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Epidemiology and resistance features of Acinetobacter baumannii isolates from the ward environment and patients in the burn ICU of a Chinese hospital
- Gong, Yali, Shen, Xiaodong, Huang, Guangtao, Zhang, Cheng, Luo, Xiaoqiang, Yin, Supeng, Wang, Jing, Hu, Fuquan, Peng, Yizhi, Li, Ming
- The journal of microbiology 2016 v.54 no.8 pp. 551-558
- Acinetobacter baumannii, anti-infective agents, antibiotic resistance, beta-lactamase, cross contamination, cross infection, genes, genotype, hospitals, multilocus sequence typing, pathogens, patients, pulsed-field gel electrophoresis, risk, China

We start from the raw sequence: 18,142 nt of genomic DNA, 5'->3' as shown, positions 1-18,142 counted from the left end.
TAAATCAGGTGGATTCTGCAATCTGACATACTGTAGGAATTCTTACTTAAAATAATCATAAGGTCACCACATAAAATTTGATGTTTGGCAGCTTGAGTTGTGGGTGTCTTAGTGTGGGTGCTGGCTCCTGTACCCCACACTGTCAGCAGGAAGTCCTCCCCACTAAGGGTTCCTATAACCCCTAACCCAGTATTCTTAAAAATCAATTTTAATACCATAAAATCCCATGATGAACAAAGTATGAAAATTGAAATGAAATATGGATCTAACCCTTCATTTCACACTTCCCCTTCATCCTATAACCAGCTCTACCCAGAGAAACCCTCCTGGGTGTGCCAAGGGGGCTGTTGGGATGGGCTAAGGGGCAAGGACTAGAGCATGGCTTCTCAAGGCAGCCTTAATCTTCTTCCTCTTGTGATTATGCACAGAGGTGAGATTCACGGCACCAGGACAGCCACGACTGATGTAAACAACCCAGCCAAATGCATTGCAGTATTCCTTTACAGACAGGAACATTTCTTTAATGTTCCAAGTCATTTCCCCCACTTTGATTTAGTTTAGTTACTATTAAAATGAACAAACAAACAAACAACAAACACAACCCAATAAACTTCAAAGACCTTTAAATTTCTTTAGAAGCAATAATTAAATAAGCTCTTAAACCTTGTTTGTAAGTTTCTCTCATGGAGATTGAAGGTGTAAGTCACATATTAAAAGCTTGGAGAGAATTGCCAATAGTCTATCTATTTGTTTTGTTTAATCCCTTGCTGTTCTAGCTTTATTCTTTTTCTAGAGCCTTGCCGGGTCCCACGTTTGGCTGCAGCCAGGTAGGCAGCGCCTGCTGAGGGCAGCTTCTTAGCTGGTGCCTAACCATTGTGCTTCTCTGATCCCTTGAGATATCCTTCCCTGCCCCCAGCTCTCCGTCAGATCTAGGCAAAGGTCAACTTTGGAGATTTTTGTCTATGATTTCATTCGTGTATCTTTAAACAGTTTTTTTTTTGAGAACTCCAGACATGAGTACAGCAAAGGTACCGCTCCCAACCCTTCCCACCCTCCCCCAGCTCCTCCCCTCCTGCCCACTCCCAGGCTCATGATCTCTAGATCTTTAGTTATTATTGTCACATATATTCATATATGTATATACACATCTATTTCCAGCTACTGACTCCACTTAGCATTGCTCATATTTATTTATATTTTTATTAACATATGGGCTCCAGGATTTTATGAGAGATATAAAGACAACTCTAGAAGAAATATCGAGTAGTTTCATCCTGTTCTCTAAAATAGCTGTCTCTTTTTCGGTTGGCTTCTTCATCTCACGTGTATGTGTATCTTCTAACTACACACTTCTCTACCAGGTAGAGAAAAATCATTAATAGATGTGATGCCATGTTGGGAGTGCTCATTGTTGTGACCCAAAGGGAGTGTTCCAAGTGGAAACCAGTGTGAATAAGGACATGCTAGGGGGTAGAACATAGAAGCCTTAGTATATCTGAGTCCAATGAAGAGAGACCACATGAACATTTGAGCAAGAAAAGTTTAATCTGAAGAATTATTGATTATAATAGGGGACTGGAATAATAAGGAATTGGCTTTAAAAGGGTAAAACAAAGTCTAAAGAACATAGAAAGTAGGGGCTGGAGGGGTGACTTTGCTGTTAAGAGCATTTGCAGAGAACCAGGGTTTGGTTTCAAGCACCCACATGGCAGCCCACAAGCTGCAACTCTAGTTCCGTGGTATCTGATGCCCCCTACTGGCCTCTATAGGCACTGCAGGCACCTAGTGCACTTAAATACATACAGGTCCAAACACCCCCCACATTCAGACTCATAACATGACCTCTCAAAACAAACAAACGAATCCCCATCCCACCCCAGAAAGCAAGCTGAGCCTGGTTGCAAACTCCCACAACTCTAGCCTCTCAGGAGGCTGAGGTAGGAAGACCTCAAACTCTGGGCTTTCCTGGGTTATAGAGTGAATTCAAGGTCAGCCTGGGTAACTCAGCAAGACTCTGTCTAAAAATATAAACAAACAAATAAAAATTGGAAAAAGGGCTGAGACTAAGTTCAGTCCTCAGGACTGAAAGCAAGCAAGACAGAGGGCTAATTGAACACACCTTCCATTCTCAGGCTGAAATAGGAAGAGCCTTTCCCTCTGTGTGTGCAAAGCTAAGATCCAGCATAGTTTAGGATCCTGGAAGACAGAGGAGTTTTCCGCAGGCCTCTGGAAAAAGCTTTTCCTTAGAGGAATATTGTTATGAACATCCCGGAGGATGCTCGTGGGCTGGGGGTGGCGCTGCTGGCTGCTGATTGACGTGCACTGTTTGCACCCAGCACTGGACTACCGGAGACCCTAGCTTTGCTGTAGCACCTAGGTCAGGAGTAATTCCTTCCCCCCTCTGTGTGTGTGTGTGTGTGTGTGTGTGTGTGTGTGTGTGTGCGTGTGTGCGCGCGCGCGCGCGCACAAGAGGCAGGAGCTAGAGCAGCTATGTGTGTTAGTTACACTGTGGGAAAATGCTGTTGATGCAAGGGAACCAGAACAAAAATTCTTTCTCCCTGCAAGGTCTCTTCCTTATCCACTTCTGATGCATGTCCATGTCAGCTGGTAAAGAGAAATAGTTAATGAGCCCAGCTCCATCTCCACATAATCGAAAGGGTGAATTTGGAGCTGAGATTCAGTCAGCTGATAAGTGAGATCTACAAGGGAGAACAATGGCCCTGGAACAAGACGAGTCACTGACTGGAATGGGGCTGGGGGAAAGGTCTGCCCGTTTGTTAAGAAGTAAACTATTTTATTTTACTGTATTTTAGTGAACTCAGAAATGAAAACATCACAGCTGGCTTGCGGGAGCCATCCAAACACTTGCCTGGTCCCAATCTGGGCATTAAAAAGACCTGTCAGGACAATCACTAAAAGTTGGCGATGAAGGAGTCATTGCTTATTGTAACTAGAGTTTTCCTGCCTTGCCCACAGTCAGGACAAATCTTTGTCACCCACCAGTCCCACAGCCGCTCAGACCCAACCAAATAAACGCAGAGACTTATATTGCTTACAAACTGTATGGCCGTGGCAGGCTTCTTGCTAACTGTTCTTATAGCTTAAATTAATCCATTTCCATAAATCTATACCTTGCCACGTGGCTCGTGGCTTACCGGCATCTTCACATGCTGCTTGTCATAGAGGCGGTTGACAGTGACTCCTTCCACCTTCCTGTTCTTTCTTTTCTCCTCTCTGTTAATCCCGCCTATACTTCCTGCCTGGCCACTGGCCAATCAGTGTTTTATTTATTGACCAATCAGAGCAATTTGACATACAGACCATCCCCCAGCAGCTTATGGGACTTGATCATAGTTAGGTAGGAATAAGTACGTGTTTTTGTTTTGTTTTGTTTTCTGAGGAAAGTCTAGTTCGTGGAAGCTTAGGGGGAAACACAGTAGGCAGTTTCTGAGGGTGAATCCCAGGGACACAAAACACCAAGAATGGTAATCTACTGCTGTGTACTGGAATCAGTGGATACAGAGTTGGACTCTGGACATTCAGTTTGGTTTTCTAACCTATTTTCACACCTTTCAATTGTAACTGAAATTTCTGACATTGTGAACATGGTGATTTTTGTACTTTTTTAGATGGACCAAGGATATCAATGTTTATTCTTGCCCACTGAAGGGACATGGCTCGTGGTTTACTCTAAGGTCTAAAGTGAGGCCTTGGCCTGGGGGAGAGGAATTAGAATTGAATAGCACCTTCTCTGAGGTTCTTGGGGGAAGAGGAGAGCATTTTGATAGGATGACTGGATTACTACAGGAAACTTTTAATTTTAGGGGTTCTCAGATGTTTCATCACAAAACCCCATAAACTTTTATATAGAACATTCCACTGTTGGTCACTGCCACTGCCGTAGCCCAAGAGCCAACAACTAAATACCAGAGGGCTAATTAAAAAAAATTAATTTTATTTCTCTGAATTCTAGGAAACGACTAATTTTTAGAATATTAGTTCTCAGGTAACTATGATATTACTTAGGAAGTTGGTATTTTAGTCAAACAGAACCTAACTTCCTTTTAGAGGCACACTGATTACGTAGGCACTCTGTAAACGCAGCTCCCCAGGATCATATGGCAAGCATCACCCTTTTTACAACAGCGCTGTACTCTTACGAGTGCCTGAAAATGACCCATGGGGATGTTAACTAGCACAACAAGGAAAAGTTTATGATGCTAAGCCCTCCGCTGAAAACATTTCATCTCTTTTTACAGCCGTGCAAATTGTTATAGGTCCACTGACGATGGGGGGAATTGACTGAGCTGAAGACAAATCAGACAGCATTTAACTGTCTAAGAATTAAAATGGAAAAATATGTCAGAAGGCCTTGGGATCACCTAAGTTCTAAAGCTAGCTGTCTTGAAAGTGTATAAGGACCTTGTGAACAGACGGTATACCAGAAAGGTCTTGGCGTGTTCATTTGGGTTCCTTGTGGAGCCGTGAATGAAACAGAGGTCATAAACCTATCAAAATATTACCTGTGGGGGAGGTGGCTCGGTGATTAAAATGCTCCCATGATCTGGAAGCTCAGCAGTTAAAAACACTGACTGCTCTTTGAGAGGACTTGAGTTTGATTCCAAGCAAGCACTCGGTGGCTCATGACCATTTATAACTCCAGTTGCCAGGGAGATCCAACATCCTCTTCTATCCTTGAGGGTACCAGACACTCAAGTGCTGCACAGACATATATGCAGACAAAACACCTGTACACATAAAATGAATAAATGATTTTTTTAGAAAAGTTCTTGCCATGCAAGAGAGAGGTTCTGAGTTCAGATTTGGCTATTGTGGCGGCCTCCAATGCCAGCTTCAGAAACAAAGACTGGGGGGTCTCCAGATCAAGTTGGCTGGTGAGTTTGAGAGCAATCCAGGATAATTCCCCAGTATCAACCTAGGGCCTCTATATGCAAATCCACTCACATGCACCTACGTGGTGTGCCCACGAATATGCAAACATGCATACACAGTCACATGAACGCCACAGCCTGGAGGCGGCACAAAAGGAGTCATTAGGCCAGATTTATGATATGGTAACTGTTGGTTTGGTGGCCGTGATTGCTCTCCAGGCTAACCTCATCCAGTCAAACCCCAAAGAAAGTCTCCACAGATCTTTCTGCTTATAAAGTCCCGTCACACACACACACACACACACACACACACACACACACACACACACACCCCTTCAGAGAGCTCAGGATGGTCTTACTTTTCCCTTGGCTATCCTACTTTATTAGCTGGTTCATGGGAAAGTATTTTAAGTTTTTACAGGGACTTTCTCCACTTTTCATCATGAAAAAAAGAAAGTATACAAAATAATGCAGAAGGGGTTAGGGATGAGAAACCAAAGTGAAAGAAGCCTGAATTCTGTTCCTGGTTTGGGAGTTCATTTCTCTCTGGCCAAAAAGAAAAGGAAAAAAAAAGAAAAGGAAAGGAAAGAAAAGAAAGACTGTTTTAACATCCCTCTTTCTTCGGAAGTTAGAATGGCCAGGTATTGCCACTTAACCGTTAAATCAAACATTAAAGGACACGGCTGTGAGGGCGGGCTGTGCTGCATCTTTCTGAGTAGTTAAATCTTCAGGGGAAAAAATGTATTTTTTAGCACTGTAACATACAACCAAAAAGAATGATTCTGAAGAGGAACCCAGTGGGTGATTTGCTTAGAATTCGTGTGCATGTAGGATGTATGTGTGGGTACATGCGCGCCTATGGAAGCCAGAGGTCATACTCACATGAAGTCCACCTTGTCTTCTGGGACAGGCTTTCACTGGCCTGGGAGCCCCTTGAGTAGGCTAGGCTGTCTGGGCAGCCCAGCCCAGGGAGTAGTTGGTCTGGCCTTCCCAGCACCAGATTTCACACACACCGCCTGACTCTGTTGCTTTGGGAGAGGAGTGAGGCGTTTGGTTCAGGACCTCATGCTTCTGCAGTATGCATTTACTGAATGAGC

- Acinetobacter baumannii is an important opportunistic pathogen that causes severe nosocomial infections, especially in intensive care units (ICUs). Over the past decades, an everincreasing number of hospital outbreaks caused by A. baumannii have been reported worldwide. However, little attention has been directed toward the relationship between A. baumannii isolates from the ward environment and patients in the burn ICU. In this study, 88 A. baumannii isolates (26 from the ward environment and 62 from patients) were collected from the burn ICU of the Southwest Hospital in Chongqing, China, from July through December 2013. Antimicrobial susceptibility testing results showed that drug resistance was more severe in isolates from patients than from the ward environment, with all of the patient isolates being fully resistant to 10 out of 19 antimicrobials tested. Isolations from both the ward environment and patients possessed the β-lactamase genes bla OXA₋₅₁, bla OXA₋₂₃, bla AₘₚC, bla VIM, and bla PER. Using pulsed-field gel electrophoresis (PFGE) and multi-locus sequence typing (MLST), these isolates could be clustered into 4 major PFGE types and 4 main sequence types (ST368, ST369, ST195, and ST191) among which, ST368 was the dominant genotype. Epidemiologic and molecular typing data also revealed that a small-scale outbreak of A. baumannii infection was underway in the burn ICU of our hospital during the sampling period. These results suggest that dissemination of β-lactamase genes in the burn ICU might be closely associated with the high-level resistance of A. baumannii, and the ICU environment places these patients at a high risk for nosocomial infection. Cross-contamination should be an important concern in clinical activities to reduce hospitalacquired infections caused by A. baumannii.